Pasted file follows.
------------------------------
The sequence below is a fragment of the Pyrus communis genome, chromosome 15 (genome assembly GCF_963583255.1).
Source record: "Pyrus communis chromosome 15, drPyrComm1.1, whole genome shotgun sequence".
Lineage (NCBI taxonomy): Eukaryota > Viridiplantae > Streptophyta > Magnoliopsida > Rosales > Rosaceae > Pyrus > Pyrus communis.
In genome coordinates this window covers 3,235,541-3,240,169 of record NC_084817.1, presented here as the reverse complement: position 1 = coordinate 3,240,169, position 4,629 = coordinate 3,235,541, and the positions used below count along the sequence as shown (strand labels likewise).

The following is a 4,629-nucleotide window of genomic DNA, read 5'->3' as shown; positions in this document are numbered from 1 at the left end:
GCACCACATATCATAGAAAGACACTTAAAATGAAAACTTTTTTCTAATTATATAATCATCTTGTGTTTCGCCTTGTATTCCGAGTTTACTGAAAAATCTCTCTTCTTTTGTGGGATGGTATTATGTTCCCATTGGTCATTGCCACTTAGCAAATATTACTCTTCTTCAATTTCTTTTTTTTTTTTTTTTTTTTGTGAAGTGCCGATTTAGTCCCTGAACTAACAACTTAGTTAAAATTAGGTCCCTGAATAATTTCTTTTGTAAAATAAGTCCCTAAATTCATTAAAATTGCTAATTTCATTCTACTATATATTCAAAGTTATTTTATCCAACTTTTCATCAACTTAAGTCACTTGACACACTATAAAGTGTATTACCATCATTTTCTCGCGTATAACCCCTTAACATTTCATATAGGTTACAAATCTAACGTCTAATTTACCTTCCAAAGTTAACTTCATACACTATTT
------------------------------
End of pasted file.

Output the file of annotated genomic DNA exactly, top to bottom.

The sequence below is a fragment of the Pyrus communis genome, chromosome 15 (genome assembly GCF_963583255.1).
Source record: "Pyrus communis chromosome 15, drPyrComm1.1, whole genome shotgun sequence".
Lineage (NCBI taxonomy): Eukaryota > Viridiplantae > Streptophyta > Magnoliopsida > Rosales > Rosaceae > Pyrus > Pyrus communis.
In genome coordinates this window covers 3,235,541-3,240,169 of record NC_084817.1, presented here as the reverse complement: position 1 = coordinate 3,240,169, position 4,629 = coordinate 3,235,541, and the positions used below count along the sequence as shown (strand labels likewise).

The following is a 4,629-nucleotide window of genomic DNA, read 5'->3' as shown; positions in this document are numbered from 1 at the left end:
GCACCACATATCATAGAAAGACACTTAAAATGAAAACTTTTTTCTAATTATATAATCATCTTGTGTTTCGCCTTGTATTCCGAGTTTACTGAAAAATCTCTCTTCTTTTGTGGGATGGTATTATGTTCCCATTGGTCATTGCCACTTAGCAAATATTACTCTTCTTCAATTTCTTTTTTTTTTTTTTTTTTTTGTGAAGTGCCGATTTAGTCCCTGAACTAACAACTTAGTTAAAATTAGGTCCCTGAATAATTTCTTTTGTAAAATAAGTCCCTAAATTCATTAAAATTGCTAATTTCATTCTACTATATATTCAAAGTTATTTTATCCAACTTTTCATCAACTTAAGTCACTTGACACACTATAAAGTGTATTACCATCATTTTCTCGCGTATAACCCCTTAACATTTCATATAGGTTACAAATCTAACGTCTAATTTACCTTCCAAAGTTAACTTCATACACTATTT